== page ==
Understanding the student perspective Throughout the various cases described in this book, a common feature is the wealth of data produced when students are asked to supply their experiences of learning. When presenting these data, the findings are often presented in different ways for different audiences throughout the dissemination phase of a project. One approach to presenting our findings that generated particular interest amongst audiences was the collection of Things students learnt from the online synchronous collaboration that were basic online communication skills. We had, actually, made the erroneous assumption that they were self-evident. In summary, these were:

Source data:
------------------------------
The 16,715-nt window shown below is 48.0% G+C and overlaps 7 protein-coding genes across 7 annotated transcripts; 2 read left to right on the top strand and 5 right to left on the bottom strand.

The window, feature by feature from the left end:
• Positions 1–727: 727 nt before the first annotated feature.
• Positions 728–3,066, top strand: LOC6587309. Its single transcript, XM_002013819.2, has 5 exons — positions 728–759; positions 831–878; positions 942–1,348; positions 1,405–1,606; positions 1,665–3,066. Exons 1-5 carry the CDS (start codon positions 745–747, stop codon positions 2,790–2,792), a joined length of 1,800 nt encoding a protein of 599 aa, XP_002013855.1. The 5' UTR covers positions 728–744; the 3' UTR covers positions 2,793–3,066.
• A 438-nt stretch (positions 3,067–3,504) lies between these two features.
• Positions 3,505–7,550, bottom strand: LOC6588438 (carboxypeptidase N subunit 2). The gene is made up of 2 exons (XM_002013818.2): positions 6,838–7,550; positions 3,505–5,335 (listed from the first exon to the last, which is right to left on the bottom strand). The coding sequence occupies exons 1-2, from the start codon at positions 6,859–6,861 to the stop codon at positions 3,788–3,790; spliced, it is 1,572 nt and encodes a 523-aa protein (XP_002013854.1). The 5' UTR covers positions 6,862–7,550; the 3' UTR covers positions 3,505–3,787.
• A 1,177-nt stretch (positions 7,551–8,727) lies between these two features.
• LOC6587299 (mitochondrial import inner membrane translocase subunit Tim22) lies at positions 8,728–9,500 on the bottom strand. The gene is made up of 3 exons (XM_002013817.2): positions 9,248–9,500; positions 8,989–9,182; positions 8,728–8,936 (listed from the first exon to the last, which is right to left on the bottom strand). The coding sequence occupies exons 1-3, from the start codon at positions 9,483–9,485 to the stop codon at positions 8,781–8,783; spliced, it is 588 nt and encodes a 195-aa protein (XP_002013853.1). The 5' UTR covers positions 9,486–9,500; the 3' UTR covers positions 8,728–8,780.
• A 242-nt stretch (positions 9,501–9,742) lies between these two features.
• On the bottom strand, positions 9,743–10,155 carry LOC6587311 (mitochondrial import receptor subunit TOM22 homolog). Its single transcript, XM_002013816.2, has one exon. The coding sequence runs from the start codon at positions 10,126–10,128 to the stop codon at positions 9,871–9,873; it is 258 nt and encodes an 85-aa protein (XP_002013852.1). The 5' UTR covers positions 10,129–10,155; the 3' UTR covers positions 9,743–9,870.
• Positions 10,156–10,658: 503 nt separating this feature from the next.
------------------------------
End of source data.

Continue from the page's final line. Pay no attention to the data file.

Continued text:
• Not breaking off for private conversations. In some cases, students report the participants at other sites muting their microphones in order to have private conversations. This would not be acceptable in a face-to-face meeting and so seems very odd that students would do it in a videoconferencing situation. One personal reflection by a student stated that “In some of the early meetings we had, there was some conflict . . . over how to proceed with certain points particularly with the information we were given. This did cause some tension particularly when microphones were muted and private discussions could be seen on the screen. Some students however felt that this was acceptable behaviour and saw it as a benefit of using videoconferencing. However, this act did create a division between team members who were collaborating online and so had a negative impact on the level of trust.”